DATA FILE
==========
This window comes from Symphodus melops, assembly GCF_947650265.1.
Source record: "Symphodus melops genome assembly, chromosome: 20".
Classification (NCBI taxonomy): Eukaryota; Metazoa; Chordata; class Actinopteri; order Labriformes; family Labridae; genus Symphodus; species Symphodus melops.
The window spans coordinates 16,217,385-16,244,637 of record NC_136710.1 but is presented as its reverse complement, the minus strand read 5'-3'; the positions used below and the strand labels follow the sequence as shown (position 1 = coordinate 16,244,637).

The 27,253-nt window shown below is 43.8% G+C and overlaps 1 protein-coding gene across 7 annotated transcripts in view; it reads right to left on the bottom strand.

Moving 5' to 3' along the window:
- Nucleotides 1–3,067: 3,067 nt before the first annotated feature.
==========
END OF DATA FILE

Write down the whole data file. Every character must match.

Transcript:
This window comes from Symphodus melops, assembly GCF_947650265.1.
Source record: "Symphodus melops genome assembly, chromosome: 20".
Classification (NCBI taxonomy): Eukaryota; Metazoa; Chordata; class Actinopteri; order Labriformes; family Labridae; genus Symphodus; species Symphodus melops.
The window spans coordinates 16,217,385-16,244,637 of record NC_136710.1 but is presented as its reverse complement, the minus strand read 5'-3'; the positions used below and the strand labels follow the sequence as shown (position 1 = coordinate 16,244,637).

The 27,253-nt window shown below is 43.8% G+C and overlaps 1 protein-coding gene across 7 annotated transcripts in view; it reads right to left on the bottom strand.

Moving 5' to 3' along the window:
- Nucleotides 1–3,067: 3,067 nt before the first annotated feature.